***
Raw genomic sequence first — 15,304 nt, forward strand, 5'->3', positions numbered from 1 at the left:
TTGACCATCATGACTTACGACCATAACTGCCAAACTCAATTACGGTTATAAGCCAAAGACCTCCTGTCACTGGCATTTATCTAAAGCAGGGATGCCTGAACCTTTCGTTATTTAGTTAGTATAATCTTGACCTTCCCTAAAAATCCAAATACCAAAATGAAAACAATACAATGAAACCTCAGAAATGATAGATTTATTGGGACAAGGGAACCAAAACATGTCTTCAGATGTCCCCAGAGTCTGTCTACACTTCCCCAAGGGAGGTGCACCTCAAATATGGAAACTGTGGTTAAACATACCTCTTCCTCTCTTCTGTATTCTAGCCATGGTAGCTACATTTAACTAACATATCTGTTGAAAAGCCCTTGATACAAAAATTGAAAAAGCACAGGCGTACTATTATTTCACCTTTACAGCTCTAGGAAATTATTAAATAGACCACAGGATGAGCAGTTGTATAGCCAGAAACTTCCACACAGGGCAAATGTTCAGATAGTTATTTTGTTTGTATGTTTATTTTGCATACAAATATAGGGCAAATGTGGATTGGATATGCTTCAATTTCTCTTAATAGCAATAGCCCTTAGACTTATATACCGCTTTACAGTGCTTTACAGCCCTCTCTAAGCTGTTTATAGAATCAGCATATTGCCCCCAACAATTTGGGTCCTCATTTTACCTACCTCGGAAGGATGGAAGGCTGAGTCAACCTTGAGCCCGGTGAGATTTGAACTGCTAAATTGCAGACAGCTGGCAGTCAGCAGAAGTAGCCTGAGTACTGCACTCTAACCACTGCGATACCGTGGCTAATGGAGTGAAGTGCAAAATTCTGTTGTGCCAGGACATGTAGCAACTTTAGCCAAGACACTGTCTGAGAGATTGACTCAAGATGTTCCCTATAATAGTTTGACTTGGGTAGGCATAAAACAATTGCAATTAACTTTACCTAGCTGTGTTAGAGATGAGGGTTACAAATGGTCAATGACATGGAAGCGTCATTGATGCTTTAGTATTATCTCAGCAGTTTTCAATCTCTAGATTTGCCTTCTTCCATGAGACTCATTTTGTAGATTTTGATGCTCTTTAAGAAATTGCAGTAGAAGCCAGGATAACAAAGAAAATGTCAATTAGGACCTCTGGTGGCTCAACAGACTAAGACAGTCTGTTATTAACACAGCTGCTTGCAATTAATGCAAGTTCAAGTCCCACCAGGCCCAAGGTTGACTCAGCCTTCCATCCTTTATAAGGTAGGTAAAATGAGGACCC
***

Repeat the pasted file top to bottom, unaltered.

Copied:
Raw genomic sequence first — 15,304 nt, forward strand, 5'->3', positions numbered from 1 at the left:
TTGACCATCATGACTTACGACCATAACTGCCAAACTCAATTACGGTTATAAGCCAAAGACCTCCTGTCACTGGCATTTATCTAAAGCAGGGATGCCTGAACCTTTCGTTATTTAGTTAGTATAATCTTGACCTTCCCTAAAAATCCAAATACCAAAATGAAAACAATACAATGAAACCTCAGAAATGATAGATTTATTGGGACAAGGGAACCAAAACATGTCTTCAGATGTCCCCAGAGTCTGTCTACACTTCCCCAAGGGAGGTGCACCTCAAATATGGAAACTGTGGTTAAACATACCTCTTCCTCTCTTCTGTATTCTAGCCATGGTAGCTACATTTAACTAACATATCTGTTGAAAAGCCCTTGATACAAAAATTGAAAAAGCACAGGCGTACTATTATTTCACCTTTACAGCTCTAGGAAATTATTAAATAGACCACAGGATGAGCAGTTGTATAGCCAGAAACTTCCACACAGGGCAAATGTTCAGATAGTTATTTTGTTTGTATGTTTATTTTGCATACAAATATAGGGCAAATGTGGATTGGATATGCTTCAATTTCTCTTAATAGCAATAGCCCTTAGACTTATATACCGCTTTACAGTGCTTTACAGCCCTCTCTAAGCTGTTTATAGAATCAGCATATTGCCCCCAACAATTTGGGTCCTCATTTTACCTACCTCGGAAGGATGGAAGGCTGAGTCAACCTTGAGCCCGGTGAGATTTGAACTGCTAAATTGCAGACAGCTGGCAGTCAGCAGAAGTAGCCTGAGTACTGCACTCTAACCACTGCGATACCGTGGCTAATGGAGTGAAGTGCAAAATTCTGTTGTGCCAGGACATGTAGCAACTTTAGCCAAGACACTGTCTGAGAGATTGACTCAAGATGTTCCCTATAATAGTTTGACTTGGGTAGGCATAAAACAATTGCAATTAACTTTACCTAGCTGTGTTAGAGATGAGGGTTACAAATGGTCAATGACATGGAAGCGTCATTGATGCTTTAGTATTATCTCAGCAGTTTTCAATCTCTAGATTTGCCTTCTTCCATGAGACTCATTTTGTAGATTTTGATGCTCTTTAAGAAATTGCAGTAGAAGCCAGGATAACAAAGAAAATGTCAATTAGGACCTCTGGTGGCTCAACAGACTAAGACAGTCTGTTATTAACACAGCTGCTTGCAATTAATGCAAGTTCAAGTCCCACCAGGCCCAAGGTTGACTCAGCCTTCCATCCTTTATAAGGTAGGTAAAATGAGGACCC